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Posted by: Michael Mandel on July 19
In response to the multitude of critical comments on the original version of my previous post, I took a deeper look at the case of integrated circuits. Based on that, I’m prepared to offer at least a partial retraction.
The best source I found was a 1996 book called Journey to the Moon: The History of the Apollo Guidance Computer by Eldon Hall, who was one of the main designers of the Apollo computer (a search will find this on Google books). Here are four of the most relevant paragraphs.
This action made NASA’s Apollo Program the largest single consumer of integrated circuits between 1961 and 1965. Design and production of the Block I Apollo computer consumed about 200,000 Micrologic elements.
Texas Instruments delivered 100,000 integrated circuit components by the end of 1964 to Autonetics Inc. for the Minuteman II guidance computer. In 1965, deliveries increased to 15, 000 per week, making the Air Force program the largest single consumer.
Long before the production phase was complete, even the two giants, Fairchild and Texas Instruments, dropped out. They apparently considered the Micrologic product line obsolete and moved on to “newer and better” products, more advanced technologies.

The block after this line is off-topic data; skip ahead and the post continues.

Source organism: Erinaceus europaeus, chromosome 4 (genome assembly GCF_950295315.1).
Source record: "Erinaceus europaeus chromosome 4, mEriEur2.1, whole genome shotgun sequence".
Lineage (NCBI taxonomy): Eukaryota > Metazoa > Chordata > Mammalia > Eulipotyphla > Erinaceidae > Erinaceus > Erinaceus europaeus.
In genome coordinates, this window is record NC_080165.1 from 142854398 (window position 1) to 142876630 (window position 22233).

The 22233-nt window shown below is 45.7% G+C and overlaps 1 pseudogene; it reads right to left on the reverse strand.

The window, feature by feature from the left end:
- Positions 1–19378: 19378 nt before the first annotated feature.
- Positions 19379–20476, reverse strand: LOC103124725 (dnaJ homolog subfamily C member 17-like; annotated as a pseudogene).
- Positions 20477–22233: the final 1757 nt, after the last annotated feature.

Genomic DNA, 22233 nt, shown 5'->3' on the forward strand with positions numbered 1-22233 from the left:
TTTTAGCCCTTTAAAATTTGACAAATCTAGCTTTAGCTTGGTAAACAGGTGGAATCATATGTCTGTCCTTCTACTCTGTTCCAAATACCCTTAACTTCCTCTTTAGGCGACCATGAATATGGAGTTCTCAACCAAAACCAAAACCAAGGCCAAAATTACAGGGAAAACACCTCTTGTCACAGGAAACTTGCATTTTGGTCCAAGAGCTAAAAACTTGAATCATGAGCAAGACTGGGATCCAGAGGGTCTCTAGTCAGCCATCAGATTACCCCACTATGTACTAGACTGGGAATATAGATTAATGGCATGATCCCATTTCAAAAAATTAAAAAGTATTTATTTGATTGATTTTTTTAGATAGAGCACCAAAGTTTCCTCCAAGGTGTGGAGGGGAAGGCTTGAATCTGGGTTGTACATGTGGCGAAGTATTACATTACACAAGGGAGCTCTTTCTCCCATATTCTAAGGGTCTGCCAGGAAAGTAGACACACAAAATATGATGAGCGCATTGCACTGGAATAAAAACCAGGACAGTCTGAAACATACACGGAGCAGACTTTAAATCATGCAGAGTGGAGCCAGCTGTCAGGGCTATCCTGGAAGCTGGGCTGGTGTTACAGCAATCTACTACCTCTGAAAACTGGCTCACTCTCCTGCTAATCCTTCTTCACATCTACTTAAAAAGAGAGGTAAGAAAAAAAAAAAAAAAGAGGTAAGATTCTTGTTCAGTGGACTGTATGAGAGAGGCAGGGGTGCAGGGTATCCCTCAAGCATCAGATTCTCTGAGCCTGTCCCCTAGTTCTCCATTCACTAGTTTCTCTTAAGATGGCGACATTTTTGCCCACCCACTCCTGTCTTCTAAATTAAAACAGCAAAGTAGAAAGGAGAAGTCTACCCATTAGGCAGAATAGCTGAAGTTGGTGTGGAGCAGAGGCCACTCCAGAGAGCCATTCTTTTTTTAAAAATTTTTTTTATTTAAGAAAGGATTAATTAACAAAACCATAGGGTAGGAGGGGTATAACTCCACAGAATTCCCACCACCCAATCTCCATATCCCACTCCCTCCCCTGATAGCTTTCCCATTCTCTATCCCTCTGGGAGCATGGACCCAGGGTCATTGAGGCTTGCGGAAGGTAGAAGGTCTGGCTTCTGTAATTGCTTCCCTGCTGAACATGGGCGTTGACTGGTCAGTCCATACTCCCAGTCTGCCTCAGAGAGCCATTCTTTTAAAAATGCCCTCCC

Fortunately for the Apollo Program, the Philco Corporation Microelectronics Division maintained production for the life of the project. The Apollo Program had a job to do. It could not continue the necessary design changes to keep up with the technology’s state of the art.
Summarizing: NASA plus the military gave integrated circuits a boost in their infancy. But well before the Apollo program reached the moon, commercial technology has leapt well past the space program.
You can draw your own conclusions from that. For me, it’s clear that I overstated my case in the original version of my previous post.
Given this, I have substantially revised my previous post. This is the first one that I’ve had to retract, even partially. Yes, I aim to be provocative, but I try to stay very solid on the economics and the technology as well. I blew this one by misreading the historical evidence—I won’t let it happen again.
Michael Mandel, BW's award-winning chief economist, provides his unique perspective on the hot economic issues of the day. From globalization to the future of work to the ups and downs of the financial markets, Mandel-named 2006 economic journalist of the year by the World Leadership Forum-offers cutting edge analysis and commentary.